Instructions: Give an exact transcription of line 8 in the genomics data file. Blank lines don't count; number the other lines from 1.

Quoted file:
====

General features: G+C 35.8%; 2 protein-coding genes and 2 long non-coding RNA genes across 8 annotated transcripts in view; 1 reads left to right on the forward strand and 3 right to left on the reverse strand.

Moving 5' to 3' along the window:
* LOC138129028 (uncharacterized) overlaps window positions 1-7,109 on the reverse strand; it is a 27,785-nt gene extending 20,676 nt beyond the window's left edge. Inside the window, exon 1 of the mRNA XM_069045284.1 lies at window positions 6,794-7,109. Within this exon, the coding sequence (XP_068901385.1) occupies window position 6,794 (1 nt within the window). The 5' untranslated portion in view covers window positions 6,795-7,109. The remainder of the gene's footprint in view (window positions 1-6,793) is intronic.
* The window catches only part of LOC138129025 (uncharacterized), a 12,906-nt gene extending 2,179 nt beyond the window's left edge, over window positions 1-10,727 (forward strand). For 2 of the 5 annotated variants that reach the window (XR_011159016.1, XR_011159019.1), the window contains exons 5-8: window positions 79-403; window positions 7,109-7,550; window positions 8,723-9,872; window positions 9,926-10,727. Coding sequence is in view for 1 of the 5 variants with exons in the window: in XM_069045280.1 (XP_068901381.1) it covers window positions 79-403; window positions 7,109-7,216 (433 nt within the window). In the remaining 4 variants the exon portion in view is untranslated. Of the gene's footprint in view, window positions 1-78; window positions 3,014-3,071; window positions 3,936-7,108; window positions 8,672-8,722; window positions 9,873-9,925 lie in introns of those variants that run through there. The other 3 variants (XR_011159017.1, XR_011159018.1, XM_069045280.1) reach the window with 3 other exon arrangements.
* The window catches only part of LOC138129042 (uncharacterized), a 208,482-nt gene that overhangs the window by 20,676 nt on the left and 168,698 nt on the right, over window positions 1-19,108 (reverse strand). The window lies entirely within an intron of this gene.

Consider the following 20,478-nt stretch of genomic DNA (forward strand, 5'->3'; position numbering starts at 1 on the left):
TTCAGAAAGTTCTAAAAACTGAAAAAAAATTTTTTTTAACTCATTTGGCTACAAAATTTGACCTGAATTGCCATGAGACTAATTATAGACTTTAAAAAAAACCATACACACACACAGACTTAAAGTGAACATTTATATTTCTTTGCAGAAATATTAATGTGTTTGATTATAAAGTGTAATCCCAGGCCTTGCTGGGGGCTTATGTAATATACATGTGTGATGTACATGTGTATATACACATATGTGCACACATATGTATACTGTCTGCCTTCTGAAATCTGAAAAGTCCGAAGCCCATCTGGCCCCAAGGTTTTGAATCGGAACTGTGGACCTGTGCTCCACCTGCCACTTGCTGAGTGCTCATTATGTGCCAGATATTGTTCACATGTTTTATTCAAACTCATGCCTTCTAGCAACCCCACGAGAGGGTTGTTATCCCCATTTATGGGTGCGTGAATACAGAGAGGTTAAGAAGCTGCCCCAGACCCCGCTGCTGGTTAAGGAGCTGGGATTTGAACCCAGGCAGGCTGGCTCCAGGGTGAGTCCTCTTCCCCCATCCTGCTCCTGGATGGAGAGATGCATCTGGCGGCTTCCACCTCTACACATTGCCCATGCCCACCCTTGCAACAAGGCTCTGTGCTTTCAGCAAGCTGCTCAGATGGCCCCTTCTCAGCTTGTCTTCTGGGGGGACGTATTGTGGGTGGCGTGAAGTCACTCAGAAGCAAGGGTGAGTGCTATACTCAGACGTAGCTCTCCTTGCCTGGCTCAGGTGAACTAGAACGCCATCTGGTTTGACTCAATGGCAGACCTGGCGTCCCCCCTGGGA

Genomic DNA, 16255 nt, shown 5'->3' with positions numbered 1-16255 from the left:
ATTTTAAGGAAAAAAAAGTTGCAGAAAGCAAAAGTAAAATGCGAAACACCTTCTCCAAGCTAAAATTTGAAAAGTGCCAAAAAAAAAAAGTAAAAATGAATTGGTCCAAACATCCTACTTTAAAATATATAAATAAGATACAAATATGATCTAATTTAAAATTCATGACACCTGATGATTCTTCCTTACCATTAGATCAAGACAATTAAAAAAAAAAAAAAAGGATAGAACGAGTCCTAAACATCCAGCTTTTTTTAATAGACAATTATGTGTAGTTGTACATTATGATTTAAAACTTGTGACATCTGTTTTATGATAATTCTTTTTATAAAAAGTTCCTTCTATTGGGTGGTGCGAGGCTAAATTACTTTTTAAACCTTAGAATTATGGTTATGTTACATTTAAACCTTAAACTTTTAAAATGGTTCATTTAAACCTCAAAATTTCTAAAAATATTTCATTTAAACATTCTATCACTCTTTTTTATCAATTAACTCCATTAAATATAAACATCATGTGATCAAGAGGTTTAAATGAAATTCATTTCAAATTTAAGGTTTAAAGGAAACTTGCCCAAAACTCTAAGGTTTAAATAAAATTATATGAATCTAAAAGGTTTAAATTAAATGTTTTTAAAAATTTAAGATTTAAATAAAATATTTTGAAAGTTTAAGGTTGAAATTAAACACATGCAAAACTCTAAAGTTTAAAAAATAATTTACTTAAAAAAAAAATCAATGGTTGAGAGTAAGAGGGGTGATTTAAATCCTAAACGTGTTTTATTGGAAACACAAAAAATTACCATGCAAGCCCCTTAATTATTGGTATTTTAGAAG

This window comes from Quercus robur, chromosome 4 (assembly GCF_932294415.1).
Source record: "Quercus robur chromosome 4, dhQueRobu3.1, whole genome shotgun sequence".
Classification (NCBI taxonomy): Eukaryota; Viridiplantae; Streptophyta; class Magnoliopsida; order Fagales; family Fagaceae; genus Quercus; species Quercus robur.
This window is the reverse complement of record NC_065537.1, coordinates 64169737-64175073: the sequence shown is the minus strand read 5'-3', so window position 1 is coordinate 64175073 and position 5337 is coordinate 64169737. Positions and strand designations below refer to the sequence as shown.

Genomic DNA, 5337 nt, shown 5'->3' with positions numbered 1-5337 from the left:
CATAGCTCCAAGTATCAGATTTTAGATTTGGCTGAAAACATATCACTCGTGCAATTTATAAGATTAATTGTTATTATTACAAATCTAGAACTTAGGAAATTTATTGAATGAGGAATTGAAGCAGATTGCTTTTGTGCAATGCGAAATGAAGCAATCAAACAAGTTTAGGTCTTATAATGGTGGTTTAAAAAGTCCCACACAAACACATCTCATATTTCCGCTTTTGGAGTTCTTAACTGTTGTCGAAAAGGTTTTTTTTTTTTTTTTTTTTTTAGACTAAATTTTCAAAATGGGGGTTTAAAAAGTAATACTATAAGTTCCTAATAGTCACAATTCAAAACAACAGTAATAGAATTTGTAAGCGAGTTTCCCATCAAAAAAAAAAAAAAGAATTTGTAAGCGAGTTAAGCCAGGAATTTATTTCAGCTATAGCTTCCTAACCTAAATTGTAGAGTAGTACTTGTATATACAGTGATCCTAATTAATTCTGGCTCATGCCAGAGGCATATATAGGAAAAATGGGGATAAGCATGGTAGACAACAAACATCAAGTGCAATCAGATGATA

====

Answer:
Genomic DNA, 16255 nt, shown 5'->3' with positions numbered 1-16255 from the left: